For instance, the other morning I went back to the barracks for some little thing and noticed the group of mountains in the southeast. It seems that a wind must have been roaring through the valley and stirred up the clouds. And for a strange trick the sun had not yet risen in the Rouge Valley but in that pass with swirling clouds the sun was playing havoc. As a result it appeared to be a violently boiling cauldron with vapors arising from the depths.

This noon time everything was clear but yet not more than five miles distant in the southwest there was a heavy fog which clung to the surface of the ground and was clearly visible from here.

I never did tell you that although most of the mountains around us are the hilly variety and the highest peaks (Shasta and the other) are to the East; yet the largest and the ones which look the most terrible are to the South. They are the beginnings of the mighty coastal range of mountains which continue down through California.

It is too bad it is too late but now that the weather has cleared up in this late winter season, I think it would have been nice to have you visit the place.

I left out a very important slip of paper in my double cross letters and have inserted it in with these pages.

That trip to the Shack had a noticeable effect upon my typing. My time was drawing short and I began racing along with the consequent errors.

This business of working all day and then having to come back to work at night is screwy. That way I can never get a chance to write a letter with ample time to compose it properly or to type it neatly. It also keeps me from going to bed at ten o'clock the way I promised myself I would after having what you could call a relapse. I could feel something coming on as you probably detected in my preceding letters in which I complained of my almost utter fatigue. A person just can go so long without the proper rest and then bang --- even me.

There is a young fellow who used to be a student clerk in Company E who was given a discharge today. The lucky fellow. Jack Molyneaux and I often speculate as what is to be our fate and where our destiny will take us. I often say I would prefer one place to another and then he pops up, "Did you ever see, Norristown, PA?" It hands you a laugh and pretty soon you feel like saying to fellows (who describe the wonderful advantages the army gives you by letting you see the world), "Did you ever see Cicero, Illinois?"

I had intended to write at least one other letter tonight but I guess that is out of the question now because it is once more close to the bewitching hour. I did manage to find a chess set today in the dayroom of H&S Company. I doped out a move to Bob Hesser and will air-mail it in to make up for the three days I have already lost in answering him.

I am using up my air-mails at the rate of two to three a day. O well maybe I won't be using them all the time.

Something is happening. I didn't receive any mail today. That is the first time since the middle of December 1942 that there were two days in one week when I did not receive mail of some sort or another.

I am a lazy fellow at heart as you know from past experience. And as a general rule if we have had a clothes check or changed sheets on our beds or anything like that which would sort of mess up my bunk, I never fix it right then and there but wait until I amble into the joint in the wee hours of the morning and then disturb the sleeping soldiers by making the bed.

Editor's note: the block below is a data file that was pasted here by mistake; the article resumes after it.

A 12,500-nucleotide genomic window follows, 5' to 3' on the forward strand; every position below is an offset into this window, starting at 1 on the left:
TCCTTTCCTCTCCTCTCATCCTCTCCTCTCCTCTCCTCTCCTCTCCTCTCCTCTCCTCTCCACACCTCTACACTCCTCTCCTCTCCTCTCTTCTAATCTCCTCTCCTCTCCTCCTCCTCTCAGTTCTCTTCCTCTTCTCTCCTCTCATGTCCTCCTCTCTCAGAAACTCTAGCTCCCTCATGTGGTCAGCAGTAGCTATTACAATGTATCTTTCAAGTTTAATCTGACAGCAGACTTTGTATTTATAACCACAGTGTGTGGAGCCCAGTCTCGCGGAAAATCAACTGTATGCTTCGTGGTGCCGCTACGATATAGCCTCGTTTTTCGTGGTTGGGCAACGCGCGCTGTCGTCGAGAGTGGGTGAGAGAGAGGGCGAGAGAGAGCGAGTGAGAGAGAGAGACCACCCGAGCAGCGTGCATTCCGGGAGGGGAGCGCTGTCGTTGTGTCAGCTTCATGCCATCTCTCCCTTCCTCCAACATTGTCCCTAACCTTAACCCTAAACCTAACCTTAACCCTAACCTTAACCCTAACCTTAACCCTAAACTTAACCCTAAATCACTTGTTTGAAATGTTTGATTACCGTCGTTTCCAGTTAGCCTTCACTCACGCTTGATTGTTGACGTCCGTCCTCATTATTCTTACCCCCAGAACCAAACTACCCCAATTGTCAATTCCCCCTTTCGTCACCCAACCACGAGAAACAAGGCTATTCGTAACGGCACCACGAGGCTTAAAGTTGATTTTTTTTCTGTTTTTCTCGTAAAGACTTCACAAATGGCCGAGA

If I had not had so much accumulated work in my desk today, I would have had it fairly easy. Molyneaux and I are the only fellows who are up to date on all the deadlines we have for getting work turned in. Today he wrote letters all day long but I worked on some Class F Allotments which had accumulated in my more busy days. Who knows but that some day in the future whether far or near I will be able to sit down at the typewriter in the morning and begin writing a book to you about, "How to get along in the Army" or "Just what is a goldbrick".

There are various tricks to this Army life which makes things a lot easier for a fellow and some of them are beginning to penetrate my thick skull. For one thing, when someone comes up to you and asks you a silly question don't worry about the answer. Just tell them anything and make them happy. It saves you a lot of trouble and time.

An example of this came up the other day when they wanted to know how many men we would have in the hospital at a date a few weeks in advance. Now what are we supposed to be? Mindreaders? The other clerks started figuring this, that and the other and getting all set to go ask their Sgts or to call the hospital. Molyneaux and I looked at each other and I said, "Company A is going to have four men in the hospital two weeks from now", and he said, "Tell 'em the same thing for Company B, pal". Believe it or not, that answer was satisfactory.

Then again, just yesterday Mike (Nyalka) wanted to know where certain forms were that went with a man's records when he was discharged. They pertained to the clothing and equipment and I didn't know the slightest thing about them so I said, "My supply sergeant will take care of that", and he was satisfied with that answer. But the most amazing miracle was that not even ten minutes later my supply sergeant (Myers) walks in with those very forms.

They told me to "Wise up boy, wise up" (remember) and I guess I am.

So long,